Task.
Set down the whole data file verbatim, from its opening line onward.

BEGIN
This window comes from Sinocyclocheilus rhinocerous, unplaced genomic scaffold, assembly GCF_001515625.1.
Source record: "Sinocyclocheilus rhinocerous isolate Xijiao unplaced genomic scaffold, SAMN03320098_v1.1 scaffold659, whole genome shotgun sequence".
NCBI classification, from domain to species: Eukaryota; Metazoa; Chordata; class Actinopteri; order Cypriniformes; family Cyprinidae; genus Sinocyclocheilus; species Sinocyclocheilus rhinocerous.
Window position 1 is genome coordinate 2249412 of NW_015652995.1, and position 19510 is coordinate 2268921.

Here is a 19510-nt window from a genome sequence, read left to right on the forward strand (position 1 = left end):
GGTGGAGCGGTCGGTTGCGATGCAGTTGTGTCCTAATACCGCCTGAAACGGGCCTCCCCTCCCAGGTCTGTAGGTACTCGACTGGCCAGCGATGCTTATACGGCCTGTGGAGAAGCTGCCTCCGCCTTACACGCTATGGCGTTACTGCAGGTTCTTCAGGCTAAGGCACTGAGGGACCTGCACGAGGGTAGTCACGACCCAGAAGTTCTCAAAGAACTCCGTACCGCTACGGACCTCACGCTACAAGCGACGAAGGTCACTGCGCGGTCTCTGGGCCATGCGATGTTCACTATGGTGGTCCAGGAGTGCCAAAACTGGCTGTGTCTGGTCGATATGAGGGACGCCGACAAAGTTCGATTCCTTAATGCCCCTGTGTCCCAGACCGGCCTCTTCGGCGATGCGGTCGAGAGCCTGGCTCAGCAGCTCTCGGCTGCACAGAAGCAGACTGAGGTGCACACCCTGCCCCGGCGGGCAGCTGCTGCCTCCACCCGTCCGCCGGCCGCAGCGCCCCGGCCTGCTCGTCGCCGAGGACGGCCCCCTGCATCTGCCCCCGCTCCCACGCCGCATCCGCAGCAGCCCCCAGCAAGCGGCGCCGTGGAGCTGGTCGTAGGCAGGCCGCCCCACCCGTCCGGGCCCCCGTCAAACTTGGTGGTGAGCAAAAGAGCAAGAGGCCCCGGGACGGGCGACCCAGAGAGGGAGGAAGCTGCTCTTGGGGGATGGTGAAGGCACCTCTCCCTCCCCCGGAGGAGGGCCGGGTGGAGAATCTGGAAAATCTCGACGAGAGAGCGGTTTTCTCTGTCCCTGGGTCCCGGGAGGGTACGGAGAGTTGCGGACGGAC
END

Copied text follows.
This window comes from Sinocyclocheilus rhinocerous, unplaced genomic scaffold, assembly GCF_001515625.1.
Source record: "Sinocyclocheilus rhinocerous isolate Xijiao unplaced genomic scaffold, SAMN03320098_v1.1 scaffold659, whole genome shotgun sequence".
NCBI classification, from domain to species: Eukaryota; Metazoa; Chordata; class Actinopteri; order Cypriniformes; family Cyprinidae; genus Sinocyclocheilus; species Sinocyclocheilus rhinocerous.
Window position 1 is genome coordinate 2249412 of NW_015652995.1, and position 19510 is coordinate 2268921.

Here is a 19510-nt window from a genome sequence, read left to right on the forward strand (position 1 = left end):
GGTGGAGCGGTCGGTTGCGATGCAGTTGTGTCCTAATACCGCCTGAAACGGGCCTCCCCTCCCAGGTCTGTAGGTACTCGACTGGCCAGCGATGCTTATACGGCCTGTGGAGAAGCTGCCTCCGCCTTACACGCTATGGCGTTACTGCAGGTTCTTCAGGCTAAGGCACTGAGGGACCTGCACGAGGGTAGTCACGACCCAGAAGTTCTCAAAGAACTCCGTACCGCTACGGACCTCACGCTACAAGCGACGAAGGTCACTGCGCGGTCTCTGGGCCATGCGATGTTCACTATGGTGGTCCAGGAGTGCCAAAACTGGCTGTGTCTGGTCGATATGAGGGACGCCGACAAAGTTCGATTCCTTAATGCCCCTGTGTCCCAGACCGGCCTCTTCGGCGATGCGGTCGAGAGCCTGGCTCAGCAGCTCTCGGCTGCACAGAAGCAGACTGAGGTGCACACCCTGCCCCGGCGGGCAGCTGCTGCCTCCACCCGTCCGCCGGCCGCAGCGCCCCGGCCTGCTCGTCGCCGAGGACGGCCCCCTGCATCTGCCCCCGCTCCCACGCCGCATCCGCAGCAGCCCCCAGCAAGCGGCGCCGTGGAGCTGGTCGTAGGCAGGCCGCCCCACCCGTCCGGGCCCCCGTCAAACTTGGTGGTGAGCAAAAGAGCAAGAGGCCCCGGGACGGGCGACCCAGAGAGGGAGGAAGCTGCTCTTGGGGGATGGTGAAGGCACCTCTCCCTCCCCCGGAGGAGGGCCGGGTGGAGAATCTGGAAAATCTCGACGAGAGAGCGGTTTTCTCTGTCCCTGGGTCCCGGGAGGGTACGGAGAGTTGCGGACGGAC